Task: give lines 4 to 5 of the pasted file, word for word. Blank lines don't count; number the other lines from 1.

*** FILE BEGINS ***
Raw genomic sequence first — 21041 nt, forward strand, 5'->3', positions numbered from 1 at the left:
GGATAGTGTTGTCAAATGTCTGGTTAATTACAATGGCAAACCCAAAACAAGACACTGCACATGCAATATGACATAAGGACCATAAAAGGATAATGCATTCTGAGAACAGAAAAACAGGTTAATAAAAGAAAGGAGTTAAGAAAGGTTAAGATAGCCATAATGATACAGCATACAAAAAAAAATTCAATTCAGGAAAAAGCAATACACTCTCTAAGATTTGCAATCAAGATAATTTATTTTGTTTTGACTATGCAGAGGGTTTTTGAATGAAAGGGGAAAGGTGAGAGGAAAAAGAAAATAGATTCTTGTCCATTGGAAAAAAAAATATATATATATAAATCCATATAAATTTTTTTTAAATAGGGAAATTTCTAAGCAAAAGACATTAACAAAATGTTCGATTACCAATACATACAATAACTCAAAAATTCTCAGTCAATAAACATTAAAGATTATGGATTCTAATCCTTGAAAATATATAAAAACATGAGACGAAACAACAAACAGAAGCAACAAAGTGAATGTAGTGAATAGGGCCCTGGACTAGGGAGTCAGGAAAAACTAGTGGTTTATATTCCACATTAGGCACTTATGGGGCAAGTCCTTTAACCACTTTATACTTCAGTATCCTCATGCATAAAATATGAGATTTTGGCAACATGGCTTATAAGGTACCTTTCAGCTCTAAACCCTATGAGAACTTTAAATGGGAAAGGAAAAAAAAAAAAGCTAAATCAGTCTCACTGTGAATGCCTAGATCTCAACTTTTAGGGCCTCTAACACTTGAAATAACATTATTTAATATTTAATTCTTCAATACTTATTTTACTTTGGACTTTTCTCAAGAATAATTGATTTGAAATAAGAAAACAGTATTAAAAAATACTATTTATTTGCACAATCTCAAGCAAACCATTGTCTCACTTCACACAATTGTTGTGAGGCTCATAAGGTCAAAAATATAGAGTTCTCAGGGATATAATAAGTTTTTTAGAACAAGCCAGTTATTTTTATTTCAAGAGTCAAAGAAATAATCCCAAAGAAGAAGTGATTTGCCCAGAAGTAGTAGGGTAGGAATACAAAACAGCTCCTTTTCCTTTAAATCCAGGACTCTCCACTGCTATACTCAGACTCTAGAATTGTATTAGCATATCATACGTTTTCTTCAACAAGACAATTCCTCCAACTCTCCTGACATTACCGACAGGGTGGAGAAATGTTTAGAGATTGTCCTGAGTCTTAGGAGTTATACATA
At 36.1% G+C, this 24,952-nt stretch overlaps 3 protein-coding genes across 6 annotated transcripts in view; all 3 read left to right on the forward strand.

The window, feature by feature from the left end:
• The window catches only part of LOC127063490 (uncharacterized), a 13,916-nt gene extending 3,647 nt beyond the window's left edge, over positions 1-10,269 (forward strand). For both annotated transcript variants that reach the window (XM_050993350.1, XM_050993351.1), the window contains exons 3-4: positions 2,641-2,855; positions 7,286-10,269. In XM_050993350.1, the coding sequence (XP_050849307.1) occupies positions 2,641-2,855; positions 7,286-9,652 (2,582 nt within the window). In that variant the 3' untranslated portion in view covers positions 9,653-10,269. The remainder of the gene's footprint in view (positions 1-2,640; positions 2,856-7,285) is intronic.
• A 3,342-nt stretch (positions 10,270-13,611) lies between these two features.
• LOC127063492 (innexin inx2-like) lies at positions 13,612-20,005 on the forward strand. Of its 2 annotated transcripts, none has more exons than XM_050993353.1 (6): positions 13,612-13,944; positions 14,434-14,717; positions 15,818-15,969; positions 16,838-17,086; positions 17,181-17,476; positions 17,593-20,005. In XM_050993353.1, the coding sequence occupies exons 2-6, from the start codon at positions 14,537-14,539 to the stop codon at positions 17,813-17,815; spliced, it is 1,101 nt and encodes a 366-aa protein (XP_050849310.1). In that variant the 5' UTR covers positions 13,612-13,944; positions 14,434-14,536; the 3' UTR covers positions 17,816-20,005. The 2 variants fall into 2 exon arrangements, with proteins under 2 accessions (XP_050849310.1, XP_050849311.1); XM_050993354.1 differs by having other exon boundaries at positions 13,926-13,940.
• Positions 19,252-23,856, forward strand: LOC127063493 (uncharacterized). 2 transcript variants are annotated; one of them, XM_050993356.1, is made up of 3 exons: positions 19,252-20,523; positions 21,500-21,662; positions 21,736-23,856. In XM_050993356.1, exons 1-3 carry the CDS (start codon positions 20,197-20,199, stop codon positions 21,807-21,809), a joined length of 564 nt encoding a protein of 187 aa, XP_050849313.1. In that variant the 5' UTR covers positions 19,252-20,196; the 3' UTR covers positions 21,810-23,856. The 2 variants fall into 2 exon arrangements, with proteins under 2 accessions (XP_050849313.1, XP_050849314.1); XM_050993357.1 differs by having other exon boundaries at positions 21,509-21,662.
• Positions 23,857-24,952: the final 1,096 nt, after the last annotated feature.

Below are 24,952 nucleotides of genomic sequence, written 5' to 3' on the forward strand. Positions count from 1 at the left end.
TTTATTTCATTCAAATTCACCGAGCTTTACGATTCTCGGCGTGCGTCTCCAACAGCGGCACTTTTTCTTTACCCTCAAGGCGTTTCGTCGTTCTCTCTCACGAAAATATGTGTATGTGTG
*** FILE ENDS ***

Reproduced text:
The window, feature by feature from the left end:
• The window catches only part of LOC127063490 (uncharacterized), a 13,916-nt gene extending 3,647 nt beyond the window's left edge, over positions 1-10,269 (forward strand). For both annotated transcript variants that reach the window (XM_050993350.1, XM_050993351.1), the window contains exons 3-4: positions 2,641-2,855; positions 7,286-10,269. In XM_050993350.1, the coding sequence (XP_050849307.1) occupies positions 2,641-2,855; positions 7,286-9,652 (2,582 nt within the window). In that variant the 3' untranslated portion in view covers positions 9,653-10,269. The remainder of the gene's footprint in view (positions 1-2,640; positions 2,856-7,285) is intronic.